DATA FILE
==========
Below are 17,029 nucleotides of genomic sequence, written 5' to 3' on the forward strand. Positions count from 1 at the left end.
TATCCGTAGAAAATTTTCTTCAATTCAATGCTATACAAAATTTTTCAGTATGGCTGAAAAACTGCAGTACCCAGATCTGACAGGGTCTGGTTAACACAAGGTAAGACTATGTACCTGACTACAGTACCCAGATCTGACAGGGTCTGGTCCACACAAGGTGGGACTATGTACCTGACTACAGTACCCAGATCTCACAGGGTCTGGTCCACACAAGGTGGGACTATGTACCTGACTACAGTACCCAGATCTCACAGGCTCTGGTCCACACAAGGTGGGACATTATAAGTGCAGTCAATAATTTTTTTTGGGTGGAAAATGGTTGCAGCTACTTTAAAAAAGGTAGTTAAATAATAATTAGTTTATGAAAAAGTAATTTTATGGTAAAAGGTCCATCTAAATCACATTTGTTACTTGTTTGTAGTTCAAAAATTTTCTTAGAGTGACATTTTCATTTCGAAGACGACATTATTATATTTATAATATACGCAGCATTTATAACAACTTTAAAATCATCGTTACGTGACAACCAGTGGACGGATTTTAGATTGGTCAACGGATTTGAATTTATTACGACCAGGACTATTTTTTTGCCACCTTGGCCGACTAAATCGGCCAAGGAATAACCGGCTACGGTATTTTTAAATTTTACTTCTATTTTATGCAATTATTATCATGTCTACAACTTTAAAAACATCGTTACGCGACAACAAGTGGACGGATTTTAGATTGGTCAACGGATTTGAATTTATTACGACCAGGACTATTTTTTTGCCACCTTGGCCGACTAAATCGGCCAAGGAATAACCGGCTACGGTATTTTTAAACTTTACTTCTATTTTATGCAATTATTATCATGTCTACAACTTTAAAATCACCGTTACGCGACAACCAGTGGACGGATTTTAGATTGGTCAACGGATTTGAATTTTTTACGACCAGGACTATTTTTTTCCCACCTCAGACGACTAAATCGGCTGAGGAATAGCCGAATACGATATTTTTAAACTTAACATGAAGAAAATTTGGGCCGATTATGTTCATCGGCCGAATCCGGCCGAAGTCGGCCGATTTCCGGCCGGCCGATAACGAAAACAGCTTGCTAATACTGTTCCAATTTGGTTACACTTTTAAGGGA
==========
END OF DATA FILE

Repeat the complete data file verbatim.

Below are 17,029 nucleotides of genomic sequence, written 5' to 3' on the forward strand. Positions count from 1 at the left end.
TATCCGTAGAAAATTTTCTTCAATTCAATGCTATACAAAATTTTTCAGTATGGCTGAAAAACTGCAGTACCCAGATCTGACAGGGTCTGGTTAACACAAGGTAAGACTATGTACCTGACTACAGTACCCAGATCTGACAGGGTCTGGTCCACACAAGGTGGGACTATGTACCTGACTACAGTACCCAGATCTCACAGGGTCTGGTCCACACAAGGTGGGACTATGTACCTGACTACAGTACCCAGATCTCACAGGCTCTGGTCCACACAAGGTGGGACATTATAAGTGCAGTCAATAATTTTTTTTGGGTGGAAAATGGTTGCAGCTACTTTAAAAAAGGTAGTTAAATAATAATTAGTTTATGAAAAAGTAATTTTATGGTAAAAGGTCCATCTAAATCACATTTGTTACTTGTTTGTAGTTCAAAAATTTTCTTAGAGTGACATTTTCATTTCGAAGACGACATTATTATATTTATAATATACGCAGCATTTATAACAACTTTAAAATCATCGTTACGTGACAACCAGTGGACGGATTTTAGATTGGTCAACGGATTTGAATTTATTACGACCAGGACTATTTTTTTGCCACCTTGGCCGACTAAATCGGCCAAGGAATAACCGGCTACGGTATTTTTAAATTTTACTTCTATTTTATGCAATTATTATCATGTCTACAACTTTAAAAACATCGTTACGCGACAACAAGTGGACGGATTTTAGATTGGTCAACGGATTTGAATTTATTACGACCAGGACTATTTTTTTGCCACCTTGGCCGACTAAATCGGCCAAGGAATAACCGGCTACGGTATTTTTAAACTTTACTTCTATTTTATGCAATTATTATCATGTCTACAACTTTAAAATCACCGTTACGCGACAACCAGTGGACGGATTTTAGATTGGTCAACGGATTTGAATTTTTTACGACCAGGACTATTTTTTTCCCACCTCAGACGACTAAATCGGCTGAGGAATAGCCGAATACGATATTTTTAAACTTAACATGAAGAAAATTTGGGCCGATTATGTTCATCGGCCGAATCCGGCCGAAGTCGGCCGATTTCCGGCCGGCCGATAACGAAAACAGCTTGCTAATACTGTTCCAATTTGGTTACACTTTTAAGGGA